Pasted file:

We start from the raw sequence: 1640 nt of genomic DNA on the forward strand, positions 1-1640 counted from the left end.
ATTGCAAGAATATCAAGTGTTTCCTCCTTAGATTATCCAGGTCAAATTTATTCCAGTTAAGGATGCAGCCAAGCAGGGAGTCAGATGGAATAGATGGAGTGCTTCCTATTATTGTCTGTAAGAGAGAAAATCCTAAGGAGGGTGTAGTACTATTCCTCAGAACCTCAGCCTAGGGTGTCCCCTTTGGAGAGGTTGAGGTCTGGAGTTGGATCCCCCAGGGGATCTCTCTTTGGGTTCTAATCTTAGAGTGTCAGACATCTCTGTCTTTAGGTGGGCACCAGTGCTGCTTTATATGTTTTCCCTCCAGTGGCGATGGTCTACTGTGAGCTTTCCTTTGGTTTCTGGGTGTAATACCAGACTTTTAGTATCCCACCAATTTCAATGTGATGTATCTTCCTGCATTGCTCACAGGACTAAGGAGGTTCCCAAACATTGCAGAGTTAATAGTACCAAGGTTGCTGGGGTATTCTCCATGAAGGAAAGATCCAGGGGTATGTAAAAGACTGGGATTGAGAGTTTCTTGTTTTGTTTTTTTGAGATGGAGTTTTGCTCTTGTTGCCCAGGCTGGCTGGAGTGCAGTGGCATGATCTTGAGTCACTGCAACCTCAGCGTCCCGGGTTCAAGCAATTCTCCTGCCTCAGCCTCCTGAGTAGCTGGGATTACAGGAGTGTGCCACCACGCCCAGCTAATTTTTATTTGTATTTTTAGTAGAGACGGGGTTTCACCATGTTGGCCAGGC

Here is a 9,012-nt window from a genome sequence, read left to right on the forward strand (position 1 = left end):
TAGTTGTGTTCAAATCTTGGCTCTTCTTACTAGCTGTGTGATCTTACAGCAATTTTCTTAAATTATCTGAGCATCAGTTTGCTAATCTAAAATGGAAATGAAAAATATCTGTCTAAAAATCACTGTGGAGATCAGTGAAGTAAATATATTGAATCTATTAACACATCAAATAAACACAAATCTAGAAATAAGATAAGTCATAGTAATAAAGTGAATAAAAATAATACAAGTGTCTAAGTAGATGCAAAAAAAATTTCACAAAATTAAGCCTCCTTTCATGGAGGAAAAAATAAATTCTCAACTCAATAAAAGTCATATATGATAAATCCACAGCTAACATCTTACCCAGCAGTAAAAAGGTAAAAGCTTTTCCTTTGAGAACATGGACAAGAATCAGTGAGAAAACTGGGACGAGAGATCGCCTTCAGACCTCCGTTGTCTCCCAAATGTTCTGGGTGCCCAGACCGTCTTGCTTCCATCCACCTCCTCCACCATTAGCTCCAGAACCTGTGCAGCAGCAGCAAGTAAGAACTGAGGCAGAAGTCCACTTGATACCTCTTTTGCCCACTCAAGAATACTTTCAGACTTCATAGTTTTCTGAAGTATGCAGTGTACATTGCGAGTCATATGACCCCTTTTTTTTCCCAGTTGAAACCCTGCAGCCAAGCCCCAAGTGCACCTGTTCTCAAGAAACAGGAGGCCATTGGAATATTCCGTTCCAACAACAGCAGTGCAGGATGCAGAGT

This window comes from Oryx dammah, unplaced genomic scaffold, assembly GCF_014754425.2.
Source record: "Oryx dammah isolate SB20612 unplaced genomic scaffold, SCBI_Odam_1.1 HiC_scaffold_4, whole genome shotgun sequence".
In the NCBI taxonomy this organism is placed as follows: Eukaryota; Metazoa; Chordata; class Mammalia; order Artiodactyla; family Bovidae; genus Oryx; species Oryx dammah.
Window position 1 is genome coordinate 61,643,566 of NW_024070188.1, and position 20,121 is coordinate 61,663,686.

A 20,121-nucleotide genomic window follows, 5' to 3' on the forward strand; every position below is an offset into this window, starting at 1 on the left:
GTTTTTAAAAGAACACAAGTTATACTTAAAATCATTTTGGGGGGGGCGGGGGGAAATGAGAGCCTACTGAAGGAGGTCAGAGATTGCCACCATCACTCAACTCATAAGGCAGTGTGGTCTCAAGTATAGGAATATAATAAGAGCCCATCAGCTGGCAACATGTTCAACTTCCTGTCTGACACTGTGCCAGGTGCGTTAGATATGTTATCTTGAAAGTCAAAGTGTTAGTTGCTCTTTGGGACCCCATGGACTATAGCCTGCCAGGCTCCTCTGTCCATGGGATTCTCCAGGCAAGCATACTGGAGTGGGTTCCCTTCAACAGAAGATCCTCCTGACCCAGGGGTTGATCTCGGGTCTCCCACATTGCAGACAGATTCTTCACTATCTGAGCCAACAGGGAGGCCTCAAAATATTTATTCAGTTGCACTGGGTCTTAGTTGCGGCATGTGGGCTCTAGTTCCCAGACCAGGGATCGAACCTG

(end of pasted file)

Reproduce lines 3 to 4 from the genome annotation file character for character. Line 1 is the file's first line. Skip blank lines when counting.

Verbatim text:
Here is a 9,012-nt window from a genome sequence, read left to right on the forward strand (position 1 = left end):
TAGTTGTGTTCAAATCTTGGCTCTTCTTACTAGCTGTGTGATCTTACAGCAATTTTCTTAAATTATCTGAGCATCAGTTTGCTAATCTAAAATGGAAATGAAAAATATCTGTCTAAAAATCACTGTGGAGATCAGTGAAGTAAATATATTGAATCTATTAACACATCAAATAAACACAAATCTAGAAATAAGATAAGTCATAGTAATAAAGTGAATAAAAATAATACAAGTGTCTAAGTAGATGCAAAAAAAATTTCACAAAATTAAGCCTCCTTTCATGGAGGAAAAAATAAATTCTCAACTCAATAAAAGTCATATATGATAAATCCACAGCTAACATCTTACCCAGCAGTAAAAAGGTAAAAGCTTTTCCTTTGAGAACATGGACAAGAATCAGTGAGAAAACTGGGACGAGAGATCGCCTTCAGACCTCCGTTGTCTCCCAAATGTTCTGGGTGCCCAGACCGTCTTGCTTCCATCCACCTCCTCCACCATTAGCTCCAGAACCTGTGCAGCAGCAGCAAGTAAGAACTGAGGCAGAAGTCCACTTGATACCTCTTTTGCCCACTCAAGAATACTTTCAGACTTCATAGTTTTCTGAAGTATGCAGTGTACATTGCGAGTCATATGACCCCTTTTTTTTCCCAGTTGAAACCCTGCAGCCAAGCCCCAAGTGCACCTGTTCTCAAGAAACAGGAGGCCATTGGAATATTCCGTTCCAACAACAGCAGTGCAGGATGCAGAGT